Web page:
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Two Days, One Night

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(Dir. Jean-Pierre and Luc Dardenne, Belgium/France, 2014)

Every Single Life

If turning simple Christian virtues into compelling dramas has become the Dardenne brothers’ calling card – the impossible forgiveness in The Son’s final moments or the unmotivated act of kindness at the center of The Kid with a Bike to recall the pair’s very best – then Two Days, One Night finds the directors unearthing the inherent worth of every human being. Sandra (Marion Cotillard) has been on medical leave for crippling depression, and as the film abruptly starts with the ringing of a cell phone, she finds out one Friday afternoon from a friend at work that her coworkers have voted for a substantial bonus in exchange for her termination. She pulls herself together long enough to face her employer and beg for a revote the following Monday. Upon her husband Manu’s (Dardenne regular Fabrizio Rongione) well-intentioned suggestion, Sandra spends the next two days and one evening visiting her sixteen coworkers to convince them to vote for her to keep her job.

And, as with the brothers’ best work, the filmmakers mold this fairly simple premise into a fascinating character study and a muted near-action thriller. The film is appropriately steady-paced, but the imminent Monday-morning vote gives Sandra’s mission a palpable sense of urgency. Perhaps what is most impressive with regards to the Dardennes’ narrative is that we spend ample time with Sandra as she struggles to cope with her very real mental illness while balancing work and a home life, but the brothers also dedicate the majority of the film’s screen time to the confrontations between Sandra and her coworkers. Sandra repeats herself almost verbatim as she tracks down her coworkers at their homes throughout the city, but from her very first plea over the phone we learn to expect the unexpected.

Despite Sandra’s commitment to presenting her case ad nauseam so as to preserve the integrity of a fair vote, no two conversations are exactly the same. The Dardennes show these uncomfortable confrontations in full, brilliantly allowing suspense to build as we anxiously await each coworker’s response. These character interactions are captivating to watch. Some end before they even begin, some erupt into violence, some lead to revelations about these peripheral characters’ own hardships, and others end in tears. And, as the film progresses it seems for every ‘no’ Sandra receives, she also gains a ‘yes.’ This push and pull is predictable in that it understandably propels the plot forward, but the Dardennes effectively keep their audience guessing with each subsequent, unpredictable encounter. Through these brief meetings the brothers’ film seeks to comment on the value of every single life. Sandra’s coworkers must weigh her personal struggle that ultimately doesn’t affect any one of them against an unearned bonus that most of them somehow already feel entitled to. For those on the fence, the inner conflict is visible on their faces and in their actions. Wisely, then, the Dardennes never condemn these individuals for their decisions. Each of them has inherent worth too.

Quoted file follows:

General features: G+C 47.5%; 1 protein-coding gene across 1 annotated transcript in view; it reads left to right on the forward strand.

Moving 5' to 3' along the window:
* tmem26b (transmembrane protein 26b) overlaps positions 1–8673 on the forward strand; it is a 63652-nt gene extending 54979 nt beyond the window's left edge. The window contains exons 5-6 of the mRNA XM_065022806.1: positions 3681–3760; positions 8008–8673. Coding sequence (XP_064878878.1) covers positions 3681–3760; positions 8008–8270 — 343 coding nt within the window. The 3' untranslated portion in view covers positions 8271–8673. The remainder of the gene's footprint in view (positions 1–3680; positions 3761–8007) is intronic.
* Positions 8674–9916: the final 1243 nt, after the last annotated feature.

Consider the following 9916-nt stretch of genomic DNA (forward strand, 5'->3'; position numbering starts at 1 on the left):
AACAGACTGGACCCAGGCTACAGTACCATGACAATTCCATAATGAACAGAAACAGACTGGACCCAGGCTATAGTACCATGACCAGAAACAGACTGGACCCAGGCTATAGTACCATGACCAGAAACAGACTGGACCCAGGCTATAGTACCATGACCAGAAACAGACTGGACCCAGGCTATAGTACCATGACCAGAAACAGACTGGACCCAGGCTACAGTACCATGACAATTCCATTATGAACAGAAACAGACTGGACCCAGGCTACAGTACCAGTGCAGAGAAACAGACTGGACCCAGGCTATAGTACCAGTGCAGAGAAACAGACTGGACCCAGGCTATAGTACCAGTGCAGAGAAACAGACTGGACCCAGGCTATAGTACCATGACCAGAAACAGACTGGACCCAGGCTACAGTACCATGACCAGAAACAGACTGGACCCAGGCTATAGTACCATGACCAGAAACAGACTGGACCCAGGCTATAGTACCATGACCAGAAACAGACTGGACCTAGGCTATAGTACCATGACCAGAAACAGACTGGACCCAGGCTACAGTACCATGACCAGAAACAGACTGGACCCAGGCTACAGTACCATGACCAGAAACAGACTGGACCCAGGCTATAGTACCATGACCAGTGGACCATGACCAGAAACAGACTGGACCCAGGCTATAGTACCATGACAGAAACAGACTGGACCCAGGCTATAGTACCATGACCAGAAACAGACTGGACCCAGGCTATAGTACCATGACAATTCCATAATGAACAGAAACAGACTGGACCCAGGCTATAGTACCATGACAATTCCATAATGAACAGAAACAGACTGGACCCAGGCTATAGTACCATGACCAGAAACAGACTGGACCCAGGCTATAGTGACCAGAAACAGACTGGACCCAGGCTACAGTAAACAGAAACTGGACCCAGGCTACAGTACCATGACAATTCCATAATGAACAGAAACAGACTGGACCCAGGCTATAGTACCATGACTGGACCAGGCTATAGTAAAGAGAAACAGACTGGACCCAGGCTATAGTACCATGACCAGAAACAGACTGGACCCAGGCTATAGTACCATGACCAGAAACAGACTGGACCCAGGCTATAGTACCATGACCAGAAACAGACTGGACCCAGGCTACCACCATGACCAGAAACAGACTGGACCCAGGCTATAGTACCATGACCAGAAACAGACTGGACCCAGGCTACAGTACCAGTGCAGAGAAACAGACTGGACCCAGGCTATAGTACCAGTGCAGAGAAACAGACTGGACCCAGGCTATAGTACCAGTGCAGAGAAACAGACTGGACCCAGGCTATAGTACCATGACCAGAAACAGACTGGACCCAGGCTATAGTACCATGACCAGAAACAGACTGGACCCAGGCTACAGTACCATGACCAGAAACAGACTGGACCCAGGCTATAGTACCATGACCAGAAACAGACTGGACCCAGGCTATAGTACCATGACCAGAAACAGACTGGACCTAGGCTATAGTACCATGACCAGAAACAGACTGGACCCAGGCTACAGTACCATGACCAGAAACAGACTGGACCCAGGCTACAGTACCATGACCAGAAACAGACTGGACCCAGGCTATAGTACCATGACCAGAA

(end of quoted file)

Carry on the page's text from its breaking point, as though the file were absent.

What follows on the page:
When Monday morning inevitably arrives, Sandra knows where most of her coworkers stand having spent the last two days seeking answers. Thus, when the result of the vote is communicated to her, there is some semblance of resolve even as she must empty out her locker and vacate the premises. But, like its predecessor The Kid with a Bike, Two Days, One Night bears a late-film complication that upends expectations and thrillingly threatens to spoil an otherwise tidy finale. Over the course of the film, Sandra’s coworkers are asked to determine the value of her worth, but in the film’s final moments the test is flipped and now Sandra finds herself faced with weighing the value of another against her own. These final act conflicts – the confrontation between betrayer and betrayed in Rosetta, the skirmish between teacher and pupil in The Son, the role reversal of victim and perpetrator in The Kid with a Bike – have become the Dardenne brothers’ secret weapon. Over the past two decades they have valiantly accepted the torch from Eric Rohmer as cinematic chroniclers of moral quandaries.

And yet, as much as Two Days, One Night is unmistakably a film of this accomplished pair of filmmakers, it belongs just as much to Cotillard as it does the brothers. Several of their films have relied on a staggering central performance (Émilie Dequenne in Rosetta and Olivier Gourmet in The Son most readily come to mind), but Two Days, One Night finds them working with an international star and former Oscar-winner for the first time. And while the appeal of much their earlier work resides in their dedication to a style of verisimilitude, including the use of either unknown or non-professional actors, the casting of Cotillard pays off immeasurably. While any number of actors could have filled her role adequately, Cotillard is the heart of the film, securing audience support and empathy for her troubled Sandra. No other performer working today conveys depths of emotions with a pair of eyes quite like Cotillard. She is undoubtedly one of contemporary cinema’s greatest treasures.